Some armchair quarterbacks may comment on Facebook or Twitter, “Stop brewing those damn IPAs”. I’m curious if they understand we’re living in a relatively capitalist society here. IPAs sell beer. That style of beer is one of the reasons craft is taking off the way it has. If people want IPAs and are willing to pay for them, that’s what they’ll get. You can’t kill the goose that laid the golden egg. Killing demand is not the answer. The answer is creating more supply to meet the demand. That’s going to take creativity. The market is an efficient thing and it will find an answer.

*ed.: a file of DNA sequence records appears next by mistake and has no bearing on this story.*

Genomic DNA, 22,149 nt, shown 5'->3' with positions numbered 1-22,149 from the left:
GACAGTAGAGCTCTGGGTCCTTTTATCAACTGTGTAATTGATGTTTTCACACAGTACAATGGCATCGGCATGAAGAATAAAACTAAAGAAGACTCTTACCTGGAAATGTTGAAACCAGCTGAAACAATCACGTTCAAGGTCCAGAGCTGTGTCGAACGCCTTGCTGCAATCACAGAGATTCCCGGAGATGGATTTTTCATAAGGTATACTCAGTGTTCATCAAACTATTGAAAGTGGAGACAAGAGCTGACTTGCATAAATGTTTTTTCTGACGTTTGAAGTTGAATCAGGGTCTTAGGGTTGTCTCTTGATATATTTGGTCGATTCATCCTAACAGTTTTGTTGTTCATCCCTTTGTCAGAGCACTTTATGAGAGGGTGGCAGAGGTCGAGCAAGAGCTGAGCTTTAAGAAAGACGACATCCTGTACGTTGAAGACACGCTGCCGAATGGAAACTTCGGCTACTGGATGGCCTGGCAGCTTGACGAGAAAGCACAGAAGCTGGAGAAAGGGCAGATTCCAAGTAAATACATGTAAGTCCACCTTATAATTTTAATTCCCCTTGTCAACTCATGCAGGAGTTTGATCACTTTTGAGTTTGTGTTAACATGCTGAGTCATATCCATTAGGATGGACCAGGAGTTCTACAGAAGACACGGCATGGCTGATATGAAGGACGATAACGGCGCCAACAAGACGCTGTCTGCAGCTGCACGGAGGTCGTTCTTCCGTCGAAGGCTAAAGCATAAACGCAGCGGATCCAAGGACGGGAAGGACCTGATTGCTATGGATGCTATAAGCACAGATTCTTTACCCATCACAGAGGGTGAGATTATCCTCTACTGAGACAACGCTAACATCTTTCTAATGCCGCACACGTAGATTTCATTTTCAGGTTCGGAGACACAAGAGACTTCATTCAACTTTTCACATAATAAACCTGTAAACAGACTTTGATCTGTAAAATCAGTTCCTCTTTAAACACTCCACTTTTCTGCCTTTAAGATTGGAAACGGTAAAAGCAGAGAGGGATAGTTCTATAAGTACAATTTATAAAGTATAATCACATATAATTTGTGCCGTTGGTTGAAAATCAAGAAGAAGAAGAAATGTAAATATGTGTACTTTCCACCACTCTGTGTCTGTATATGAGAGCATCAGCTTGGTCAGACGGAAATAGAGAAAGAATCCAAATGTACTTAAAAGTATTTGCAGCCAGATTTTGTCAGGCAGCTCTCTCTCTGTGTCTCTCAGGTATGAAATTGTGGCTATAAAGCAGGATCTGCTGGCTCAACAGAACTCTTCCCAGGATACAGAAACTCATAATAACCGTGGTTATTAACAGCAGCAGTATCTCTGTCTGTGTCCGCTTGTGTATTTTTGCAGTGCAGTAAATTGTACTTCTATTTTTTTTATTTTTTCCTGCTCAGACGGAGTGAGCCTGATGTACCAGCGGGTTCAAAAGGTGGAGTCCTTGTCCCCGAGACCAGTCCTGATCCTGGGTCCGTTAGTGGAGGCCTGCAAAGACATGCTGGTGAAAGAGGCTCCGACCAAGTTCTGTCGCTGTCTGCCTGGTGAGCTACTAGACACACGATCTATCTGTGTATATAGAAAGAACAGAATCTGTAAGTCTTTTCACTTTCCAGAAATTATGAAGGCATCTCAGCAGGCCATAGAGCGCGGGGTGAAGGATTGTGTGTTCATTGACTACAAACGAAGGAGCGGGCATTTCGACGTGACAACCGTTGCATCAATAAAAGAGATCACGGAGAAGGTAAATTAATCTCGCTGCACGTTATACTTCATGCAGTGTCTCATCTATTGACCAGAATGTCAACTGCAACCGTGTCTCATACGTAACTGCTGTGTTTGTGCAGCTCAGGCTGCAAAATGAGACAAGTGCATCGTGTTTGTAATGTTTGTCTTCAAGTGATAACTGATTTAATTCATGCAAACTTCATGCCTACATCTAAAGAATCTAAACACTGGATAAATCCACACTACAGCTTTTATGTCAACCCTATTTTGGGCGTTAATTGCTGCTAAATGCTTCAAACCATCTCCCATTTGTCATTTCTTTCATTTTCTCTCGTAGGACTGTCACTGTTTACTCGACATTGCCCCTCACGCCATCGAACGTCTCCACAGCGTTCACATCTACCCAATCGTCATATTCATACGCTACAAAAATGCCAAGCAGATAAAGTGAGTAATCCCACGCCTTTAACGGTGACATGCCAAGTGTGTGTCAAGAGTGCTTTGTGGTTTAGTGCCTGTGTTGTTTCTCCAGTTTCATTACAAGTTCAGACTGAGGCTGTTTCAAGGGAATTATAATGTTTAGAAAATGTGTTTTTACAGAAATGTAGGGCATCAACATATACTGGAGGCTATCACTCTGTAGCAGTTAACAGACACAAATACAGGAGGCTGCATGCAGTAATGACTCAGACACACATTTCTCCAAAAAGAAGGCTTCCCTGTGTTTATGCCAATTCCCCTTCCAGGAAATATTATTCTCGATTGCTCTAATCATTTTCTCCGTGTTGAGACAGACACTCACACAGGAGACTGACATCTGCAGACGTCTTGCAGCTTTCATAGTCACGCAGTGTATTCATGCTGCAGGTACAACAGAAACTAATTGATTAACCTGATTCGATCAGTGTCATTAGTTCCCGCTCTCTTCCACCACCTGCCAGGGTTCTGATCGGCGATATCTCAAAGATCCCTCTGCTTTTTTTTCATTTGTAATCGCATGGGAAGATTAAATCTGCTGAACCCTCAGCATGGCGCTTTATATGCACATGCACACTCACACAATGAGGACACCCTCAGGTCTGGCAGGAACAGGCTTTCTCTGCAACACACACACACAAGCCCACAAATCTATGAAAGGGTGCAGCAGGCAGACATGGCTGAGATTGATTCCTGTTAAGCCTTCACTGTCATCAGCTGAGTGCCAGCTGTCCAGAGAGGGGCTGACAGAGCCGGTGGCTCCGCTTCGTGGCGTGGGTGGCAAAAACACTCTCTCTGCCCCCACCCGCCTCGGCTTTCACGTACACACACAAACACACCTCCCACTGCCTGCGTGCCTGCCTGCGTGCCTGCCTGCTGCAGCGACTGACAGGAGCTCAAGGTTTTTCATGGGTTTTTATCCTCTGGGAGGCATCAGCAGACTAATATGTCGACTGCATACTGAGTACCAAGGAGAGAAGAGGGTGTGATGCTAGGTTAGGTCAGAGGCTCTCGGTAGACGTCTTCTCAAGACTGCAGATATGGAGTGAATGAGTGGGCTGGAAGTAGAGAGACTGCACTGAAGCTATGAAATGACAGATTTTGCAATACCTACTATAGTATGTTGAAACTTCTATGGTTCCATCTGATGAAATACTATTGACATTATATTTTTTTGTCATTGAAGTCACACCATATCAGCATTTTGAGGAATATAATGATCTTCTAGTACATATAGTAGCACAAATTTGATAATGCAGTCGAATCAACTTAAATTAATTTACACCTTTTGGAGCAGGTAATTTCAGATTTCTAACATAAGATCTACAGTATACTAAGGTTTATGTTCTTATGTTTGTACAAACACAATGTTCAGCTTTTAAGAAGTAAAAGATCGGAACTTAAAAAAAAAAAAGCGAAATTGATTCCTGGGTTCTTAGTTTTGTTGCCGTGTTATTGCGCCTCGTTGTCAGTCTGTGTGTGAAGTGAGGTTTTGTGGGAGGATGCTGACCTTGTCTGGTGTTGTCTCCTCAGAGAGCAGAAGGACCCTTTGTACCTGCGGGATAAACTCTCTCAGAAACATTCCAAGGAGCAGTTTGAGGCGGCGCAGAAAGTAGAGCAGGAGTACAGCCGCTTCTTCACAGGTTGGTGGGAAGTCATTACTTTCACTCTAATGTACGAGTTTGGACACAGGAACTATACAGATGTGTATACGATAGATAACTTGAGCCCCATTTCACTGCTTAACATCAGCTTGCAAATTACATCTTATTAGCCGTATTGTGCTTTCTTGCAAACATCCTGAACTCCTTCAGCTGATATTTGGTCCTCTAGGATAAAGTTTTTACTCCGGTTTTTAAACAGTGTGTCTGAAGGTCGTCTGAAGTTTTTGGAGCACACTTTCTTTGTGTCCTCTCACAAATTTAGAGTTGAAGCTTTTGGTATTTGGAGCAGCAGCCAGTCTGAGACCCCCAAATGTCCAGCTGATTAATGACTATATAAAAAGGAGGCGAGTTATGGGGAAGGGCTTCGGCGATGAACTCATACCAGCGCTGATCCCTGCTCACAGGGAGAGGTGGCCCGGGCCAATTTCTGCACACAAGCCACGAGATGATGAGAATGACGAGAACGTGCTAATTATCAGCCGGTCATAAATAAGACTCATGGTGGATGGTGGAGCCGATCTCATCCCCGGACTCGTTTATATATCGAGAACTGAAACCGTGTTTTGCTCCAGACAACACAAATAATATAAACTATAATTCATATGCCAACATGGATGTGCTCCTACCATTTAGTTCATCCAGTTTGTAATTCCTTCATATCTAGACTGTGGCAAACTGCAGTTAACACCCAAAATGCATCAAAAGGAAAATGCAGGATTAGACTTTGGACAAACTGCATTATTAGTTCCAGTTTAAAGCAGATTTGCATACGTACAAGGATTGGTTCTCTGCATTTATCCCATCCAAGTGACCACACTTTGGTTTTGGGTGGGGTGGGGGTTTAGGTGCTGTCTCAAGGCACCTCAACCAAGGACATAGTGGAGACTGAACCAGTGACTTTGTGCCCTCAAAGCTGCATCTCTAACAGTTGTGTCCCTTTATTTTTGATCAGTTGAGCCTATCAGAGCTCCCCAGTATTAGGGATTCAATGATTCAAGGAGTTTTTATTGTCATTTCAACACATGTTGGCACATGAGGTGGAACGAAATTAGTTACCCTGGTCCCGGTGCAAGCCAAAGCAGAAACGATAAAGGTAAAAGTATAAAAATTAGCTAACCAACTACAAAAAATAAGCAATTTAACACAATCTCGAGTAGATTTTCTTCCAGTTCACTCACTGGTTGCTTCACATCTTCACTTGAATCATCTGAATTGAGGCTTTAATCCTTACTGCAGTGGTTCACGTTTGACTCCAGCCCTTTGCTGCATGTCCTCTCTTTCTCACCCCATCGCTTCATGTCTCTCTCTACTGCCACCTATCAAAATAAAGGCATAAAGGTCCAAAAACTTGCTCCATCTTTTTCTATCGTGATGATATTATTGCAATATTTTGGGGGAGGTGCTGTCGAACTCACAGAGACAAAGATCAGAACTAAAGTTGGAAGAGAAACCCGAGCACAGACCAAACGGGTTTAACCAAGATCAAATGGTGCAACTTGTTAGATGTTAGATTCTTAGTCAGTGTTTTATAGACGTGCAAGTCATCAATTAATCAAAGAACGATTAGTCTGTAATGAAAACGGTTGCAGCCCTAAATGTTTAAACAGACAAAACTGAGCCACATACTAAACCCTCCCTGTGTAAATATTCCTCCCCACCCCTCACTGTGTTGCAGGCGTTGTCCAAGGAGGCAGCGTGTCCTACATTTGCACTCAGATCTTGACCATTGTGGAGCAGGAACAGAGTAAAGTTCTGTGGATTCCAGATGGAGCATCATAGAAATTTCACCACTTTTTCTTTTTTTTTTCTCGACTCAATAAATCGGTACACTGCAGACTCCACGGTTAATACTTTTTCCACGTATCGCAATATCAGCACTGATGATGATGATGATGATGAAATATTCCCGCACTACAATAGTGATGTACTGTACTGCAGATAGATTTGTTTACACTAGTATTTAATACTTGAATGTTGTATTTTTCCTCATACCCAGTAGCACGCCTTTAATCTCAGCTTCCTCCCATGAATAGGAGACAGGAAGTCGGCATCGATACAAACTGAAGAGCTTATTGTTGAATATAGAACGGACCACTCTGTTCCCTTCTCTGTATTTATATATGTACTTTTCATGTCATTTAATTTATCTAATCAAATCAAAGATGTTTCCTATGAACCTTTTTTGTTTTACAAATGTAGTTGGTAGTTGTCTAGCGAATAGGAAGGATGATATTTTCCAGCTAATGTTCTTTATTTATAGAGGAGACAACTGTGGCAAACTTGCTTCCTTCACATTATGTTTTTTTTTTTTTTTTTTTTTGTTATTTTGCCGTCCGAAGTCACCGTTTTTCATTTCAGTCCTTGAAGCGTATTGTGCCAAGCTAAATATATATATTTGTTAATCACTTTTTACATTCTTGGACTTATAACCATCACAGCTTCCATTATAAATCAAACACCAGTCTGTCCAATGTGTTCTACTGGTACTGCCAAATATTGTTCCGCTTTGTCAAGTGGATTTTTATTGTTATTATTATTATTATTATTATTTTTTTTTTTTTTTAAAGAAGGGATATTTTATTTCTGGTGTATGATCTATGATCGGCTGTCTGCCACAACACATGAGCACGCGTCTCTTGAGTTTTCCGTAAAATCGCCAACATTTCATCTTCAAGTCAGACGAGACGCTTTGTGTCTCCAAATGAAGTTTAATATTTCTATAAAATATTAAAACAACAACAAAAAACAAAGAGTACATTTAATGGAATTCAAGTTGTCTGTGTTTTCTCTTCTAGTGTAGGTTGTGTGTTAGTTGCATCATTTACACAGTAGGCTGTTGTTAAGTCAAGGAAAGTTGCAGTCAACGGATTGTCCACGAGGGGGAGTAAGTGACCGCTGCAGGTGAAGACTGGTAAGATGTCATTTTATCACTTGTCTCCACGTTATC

Of course, it’s too early to know a final number for the crop since the harvest isn’t finished. It’s not too early to know that things are looking bad. We’ll know by the first week in October though. The 5% number is just an estimate based on the current performance and optimistically assuming that the harvest will improve as it progresses. Most aromas are down, but alpha hops have yet to be harvested in the US. All of that only worsens the problem. Agriculture acts and reacts no faster than nature’s cycles. Changes take time. Even if the crop had come in as expected, there would have been a deficit in the supply of hops relative to demand since acreage increases weren’t close to matching the increase in demand for craft beer. If the supply of hops is to keep pace with the demand for craft beer, the players in the hop and the craft beer industries will have to communicate a little better with one another and lay all their cards on the table. The alternative will be ugly.